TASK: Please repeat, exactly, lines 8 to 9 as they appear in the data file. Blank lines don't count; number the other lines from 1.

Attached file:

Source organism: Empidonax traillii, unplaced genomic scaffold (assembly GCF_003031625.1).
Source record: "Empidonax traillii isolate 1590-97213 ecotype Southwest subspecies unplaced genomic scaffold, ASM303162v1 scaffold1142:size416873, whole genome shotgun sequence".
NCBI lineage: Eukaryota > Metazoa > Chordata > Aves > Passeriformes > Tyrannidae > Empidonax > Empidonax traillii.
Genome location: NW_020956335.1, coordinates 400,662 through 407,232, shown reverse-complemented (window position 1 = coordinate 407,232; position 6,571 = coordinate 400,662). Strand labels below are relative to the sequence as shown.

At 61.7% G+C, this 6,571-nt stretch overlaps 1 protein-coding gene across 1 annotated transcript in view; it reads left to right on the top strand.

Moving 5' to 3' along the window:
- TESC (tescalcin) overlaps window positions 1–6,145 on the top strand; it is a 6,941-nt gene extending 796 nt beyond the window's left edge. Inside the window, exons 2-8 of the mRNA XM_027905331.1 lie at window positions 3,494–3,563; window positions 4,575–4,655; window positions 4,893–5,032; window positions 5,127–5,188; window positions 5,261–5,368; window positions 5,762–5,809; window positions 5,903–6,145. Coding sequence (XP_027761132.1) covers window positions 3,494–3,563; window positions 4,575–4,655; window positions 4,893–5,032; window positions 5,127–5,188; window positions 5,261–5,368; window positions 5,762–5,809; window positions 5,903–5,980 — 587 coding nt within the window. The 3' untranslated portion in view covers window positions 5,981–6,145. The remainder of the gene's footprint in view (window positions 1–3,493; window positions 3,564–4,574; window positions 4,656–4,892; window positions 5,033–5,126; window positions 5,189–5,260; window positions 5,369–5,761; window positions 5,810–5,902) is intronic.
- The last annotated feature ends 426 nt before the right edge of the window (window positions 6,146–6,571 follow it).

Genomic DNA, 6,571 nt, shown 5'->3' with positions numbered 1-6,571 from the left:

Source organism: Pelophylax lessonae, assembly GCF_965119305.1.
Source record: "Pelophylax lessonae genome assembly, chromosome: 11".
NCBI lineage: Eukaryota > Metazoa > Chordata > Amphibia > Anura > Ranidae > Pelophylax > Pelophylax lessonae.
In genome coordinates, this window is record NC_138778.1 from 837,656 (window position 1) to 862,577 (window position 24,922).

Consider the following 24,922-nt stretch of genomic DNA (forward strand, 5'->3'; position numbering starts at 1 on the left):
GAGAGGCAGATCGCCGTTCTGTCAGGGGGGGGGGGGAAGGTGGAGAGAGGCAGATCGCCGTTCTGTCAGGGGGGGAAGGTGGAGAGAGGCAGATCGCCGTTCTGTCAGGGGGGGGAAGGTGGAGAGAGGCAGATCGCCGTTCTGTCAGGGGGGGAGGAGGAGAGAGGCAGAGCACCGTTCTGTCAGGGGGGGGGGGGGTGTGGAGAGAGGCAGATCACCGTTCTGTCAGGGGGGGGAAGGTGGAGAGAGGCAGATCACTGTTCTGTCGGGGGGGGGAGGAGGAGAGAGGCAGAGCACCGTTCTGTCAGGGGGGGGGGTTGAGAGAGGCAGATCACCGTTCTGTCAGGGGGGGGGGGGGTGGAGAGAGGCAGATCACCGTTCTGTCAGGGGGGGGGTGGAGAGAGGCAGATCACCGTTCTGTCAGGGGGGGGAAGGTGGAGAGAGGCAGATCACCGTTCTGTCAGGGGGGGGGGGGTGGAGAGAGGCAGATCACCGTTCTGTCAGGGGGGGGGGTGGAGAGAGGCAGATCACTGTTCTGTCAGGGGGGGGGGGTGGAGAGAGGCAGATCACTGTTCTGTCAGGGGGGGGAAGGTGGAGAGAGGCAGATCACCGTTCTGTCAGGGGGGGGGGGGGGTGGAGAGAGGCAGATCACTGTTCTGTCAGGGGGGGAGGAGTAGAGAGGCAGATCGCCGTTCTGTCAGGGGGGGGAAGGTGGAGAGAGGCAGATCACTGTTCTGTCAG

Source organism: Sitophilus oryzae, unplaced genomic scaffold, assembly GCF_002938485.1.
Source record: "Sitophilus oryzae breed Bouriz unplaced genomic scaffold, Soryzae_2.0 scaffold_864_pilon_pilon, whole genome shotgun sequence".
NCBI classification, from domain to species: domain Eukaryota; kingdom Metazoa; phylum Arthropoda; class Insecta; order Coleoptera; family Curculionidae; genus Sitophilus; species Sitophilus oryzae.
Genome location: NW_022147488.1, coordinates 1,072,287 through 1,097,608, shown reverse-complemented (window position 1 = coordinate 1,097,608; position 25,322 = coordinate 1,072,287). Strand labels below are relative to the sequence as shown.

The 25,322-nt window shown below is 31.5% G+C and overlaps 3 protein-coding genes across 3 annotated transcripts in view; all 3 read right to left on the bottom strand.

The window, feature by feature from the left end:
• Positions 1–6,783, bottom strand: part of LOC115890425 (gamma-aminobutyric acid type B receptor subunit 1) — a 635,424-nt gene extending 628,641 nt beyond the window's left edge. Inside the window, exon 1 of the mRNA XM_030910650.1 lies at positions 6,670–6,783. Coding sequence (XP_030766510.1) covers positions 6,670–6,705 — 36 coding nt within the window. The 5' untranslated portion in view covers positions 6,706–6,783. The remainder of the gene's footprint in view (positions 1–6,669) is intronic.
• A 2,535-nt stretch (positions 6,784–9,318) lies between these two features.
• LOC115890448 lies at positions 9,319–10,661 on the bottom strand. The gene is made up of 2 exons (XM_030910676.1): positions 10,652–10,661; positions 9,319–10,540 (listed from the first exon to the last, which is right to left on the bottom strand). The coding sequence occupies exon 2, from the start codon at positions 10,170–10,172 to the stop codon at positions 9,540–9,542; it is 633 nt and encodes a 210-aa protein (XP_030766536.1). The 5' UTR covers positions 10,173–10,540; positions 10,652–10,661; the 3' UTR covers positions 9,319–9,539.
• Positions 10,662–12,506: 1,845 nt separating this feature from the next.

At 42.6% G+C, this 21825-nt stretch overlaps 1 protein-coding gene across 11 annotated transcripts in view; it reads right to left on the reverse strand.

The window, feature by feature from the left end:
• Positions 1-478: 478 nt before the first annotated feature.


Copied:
- The last annotated feature ends 426 nt before the right edge of the window (window positions 6,146–6,571 follow it).

Genomic DNA, 6,571 nt, shown 5'->3' with positions numbered 1-6,571 from the left: